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Friday, November 5, 2010

The Help In Movie Theaters Next Summer

By Kristina
I just found out this week that the New York Times best-selling book, The Help has been made into a movie and will be released August 12, 2010 by Dreamworks Studios.    When I read this book last January, I knew it would be picked up by Hollywood for the big screen.

It is a touching story about African American maids working in white Southern households in the early 60s and the relationships and social dynamics between the two groups.  It is told from the perspective of three different characters, each trying to affect change in their own way during the volatile civil rights era.

I realize the movie's release is months away, but I can't wait to see it and compare it to this wonderful book.  It is hard to believe that this is the author, Kathryn Stockett's, debut novel.

If you have not read the book.  I highly recommend that you do.  And once you do, I'm sure you'll be just as excited as I am to see the movie!  Here are a few promotional photos from the movie....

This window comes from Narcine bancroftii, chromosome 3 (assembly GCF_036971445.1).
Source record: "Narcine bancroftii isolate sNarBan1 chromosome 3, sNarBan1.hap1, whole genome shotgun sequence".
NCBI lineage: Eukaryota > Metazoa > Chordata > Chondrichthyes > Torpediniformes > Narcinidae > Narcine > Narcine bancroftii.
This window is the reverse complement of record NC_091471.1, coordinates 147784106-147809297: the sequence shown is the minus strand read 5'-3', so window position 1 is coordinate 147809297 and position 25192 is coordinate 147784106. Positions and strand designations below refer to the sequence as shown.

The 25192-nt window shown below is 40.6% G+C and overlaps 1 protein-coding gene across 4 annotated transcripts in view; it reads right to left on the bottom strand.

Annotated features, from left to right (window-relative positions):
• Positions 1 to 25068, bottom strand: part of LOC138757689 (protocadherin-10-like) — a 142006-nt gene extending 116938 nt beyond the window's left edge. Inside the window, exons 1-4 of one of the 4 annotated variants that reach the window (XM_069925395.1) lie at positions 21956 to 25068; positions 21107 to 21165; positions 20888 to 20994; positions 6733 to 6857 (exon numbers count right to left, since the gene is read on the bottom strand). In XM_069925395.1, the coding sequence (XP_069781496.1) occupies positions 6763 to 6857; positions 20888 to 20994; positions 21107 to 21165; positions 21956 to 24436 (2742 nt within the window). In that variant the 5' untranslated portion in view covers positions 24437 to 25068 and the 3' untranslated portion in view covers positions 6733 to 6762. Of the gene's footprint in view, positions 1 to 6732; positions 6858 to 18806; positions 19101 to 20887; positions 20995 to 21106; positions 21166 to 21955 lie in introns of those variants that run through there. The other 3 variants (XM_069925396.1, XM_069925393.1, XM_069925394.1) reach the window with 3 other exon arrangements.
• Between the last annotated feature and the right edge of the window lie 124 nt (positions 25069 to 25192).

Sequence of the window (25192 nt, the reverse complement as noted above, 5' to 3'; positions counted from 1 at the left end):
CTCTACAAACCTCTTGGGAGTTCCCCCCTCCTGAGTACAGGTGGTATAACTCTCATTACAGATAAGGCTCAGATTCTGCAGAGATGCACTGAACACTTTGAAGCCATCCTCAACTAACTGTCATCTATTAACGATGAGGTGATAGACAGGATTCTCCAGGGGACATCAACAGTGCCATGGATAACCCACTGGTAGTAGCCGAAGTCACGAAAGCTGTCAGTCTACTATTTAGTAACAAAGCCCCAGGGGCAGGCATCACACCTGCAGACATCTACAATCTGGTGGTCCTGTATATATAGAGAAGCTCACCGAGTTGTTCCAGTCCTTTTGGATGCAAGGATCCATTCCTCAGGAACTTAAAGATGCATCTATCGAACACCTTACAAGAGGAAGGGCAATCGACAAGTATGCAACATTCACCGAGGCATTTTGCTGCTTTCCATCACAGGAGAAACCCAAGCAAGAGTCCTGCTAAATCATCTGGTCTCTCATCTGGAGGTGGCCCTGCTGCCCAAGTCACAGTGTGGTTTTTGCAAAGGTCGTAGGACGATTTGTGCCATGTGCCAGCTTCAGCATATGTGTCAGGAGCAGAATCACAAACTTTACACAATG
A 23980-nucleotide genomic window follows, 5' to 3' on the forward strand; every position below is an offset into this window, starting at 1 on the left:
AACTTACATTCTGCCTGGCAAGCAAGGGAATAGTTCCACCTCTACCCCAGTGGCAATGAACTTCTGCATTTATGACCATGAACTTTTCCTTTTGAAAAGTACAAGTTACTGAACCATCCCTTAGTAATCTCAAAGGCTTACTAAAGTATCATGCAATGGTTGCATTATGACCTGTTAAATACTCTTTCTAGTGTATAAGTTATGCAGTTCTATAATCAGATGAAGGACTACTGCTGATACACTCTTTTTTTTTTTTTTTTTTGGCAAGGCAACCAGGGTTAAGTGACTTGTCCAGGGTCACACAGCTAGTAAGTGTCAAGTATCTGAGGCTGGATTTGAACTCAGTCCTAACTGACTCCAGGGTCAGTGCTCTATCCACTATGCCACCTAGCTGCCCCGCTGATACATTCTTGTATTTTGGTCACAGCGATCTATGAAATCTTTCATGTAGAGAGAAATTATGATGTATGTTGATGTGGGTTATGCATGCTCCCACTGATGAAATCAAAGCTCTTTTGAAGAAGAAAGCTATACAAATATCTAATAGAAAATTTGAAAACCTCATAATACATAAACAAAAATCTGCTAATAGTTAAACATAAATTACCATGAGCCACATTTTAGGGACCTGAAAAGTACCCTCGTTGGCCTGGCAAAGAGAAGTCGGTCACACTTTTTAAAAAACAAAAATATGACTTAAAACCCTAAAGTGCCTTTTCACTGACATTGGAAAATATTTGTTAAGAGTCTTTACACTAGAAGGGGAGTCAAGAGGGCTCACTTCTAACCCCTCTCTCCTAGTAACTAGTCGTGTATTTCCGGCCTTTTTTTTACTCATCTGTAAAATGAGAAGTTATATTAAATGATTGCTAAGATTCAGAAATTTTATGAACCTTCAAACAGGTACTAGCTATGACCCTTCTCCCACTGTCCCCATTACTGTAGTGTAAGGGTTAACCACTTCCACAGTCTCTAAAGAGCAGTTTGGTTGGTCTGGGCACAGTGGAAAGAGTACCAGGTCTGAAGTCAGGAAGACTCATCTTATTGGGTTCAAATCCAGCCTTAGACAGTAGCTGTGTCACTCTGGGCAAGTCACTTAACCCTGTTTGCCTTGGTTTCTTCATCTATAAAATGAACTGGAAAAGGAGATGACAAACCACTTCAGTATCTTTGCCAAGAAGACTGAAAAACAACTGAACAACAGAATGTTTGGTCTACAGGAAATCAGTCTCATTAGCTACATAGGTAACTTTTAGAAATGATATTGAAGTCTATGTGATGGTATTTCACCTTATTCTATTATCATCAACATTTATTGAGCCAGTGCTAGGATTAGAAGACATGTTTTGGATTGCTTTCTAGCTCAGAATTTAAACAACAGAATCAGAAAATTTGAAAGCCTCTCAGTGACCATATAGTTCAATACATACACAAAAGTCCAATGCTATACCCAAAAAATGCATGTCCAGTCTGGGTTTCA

Cicely Tyson and Lila Rogers

Emma Stone, The Help

Here is a synopsis of the movie from Dreamworks....

Set in Mississippi during the 1960s, “The Help” stars Emma Stone (star of the breakout hit, “Zombieland”) as Skeeter, a southern society girl who returns from college determined to become a writer, but turns her friends’ lives—and a small Mississippi town—upside down when she decides to interview the black women who have spent their lives taking care of prominent southern families. Academy Award® nominee Viola Davis (“Eat Pray Love”) stars as Aibileen, Skeeter’s best friend’s housekeeper, who is the first to open up—to the dismay of her friends in the tight-knit black community. Despite Skeeter’s life-long friendships hanging in the balance, she and Aibileen continue their collaboration and soon more women come forward to tell their stories—and as it turns out, they have a lot to say. Along the way, unlikely friendships are forged and a new sisterhood emerges, but not before everyone in town has a thing or two to say themselves when they become unwittingly—and unwillingly—caught up in the changing times.

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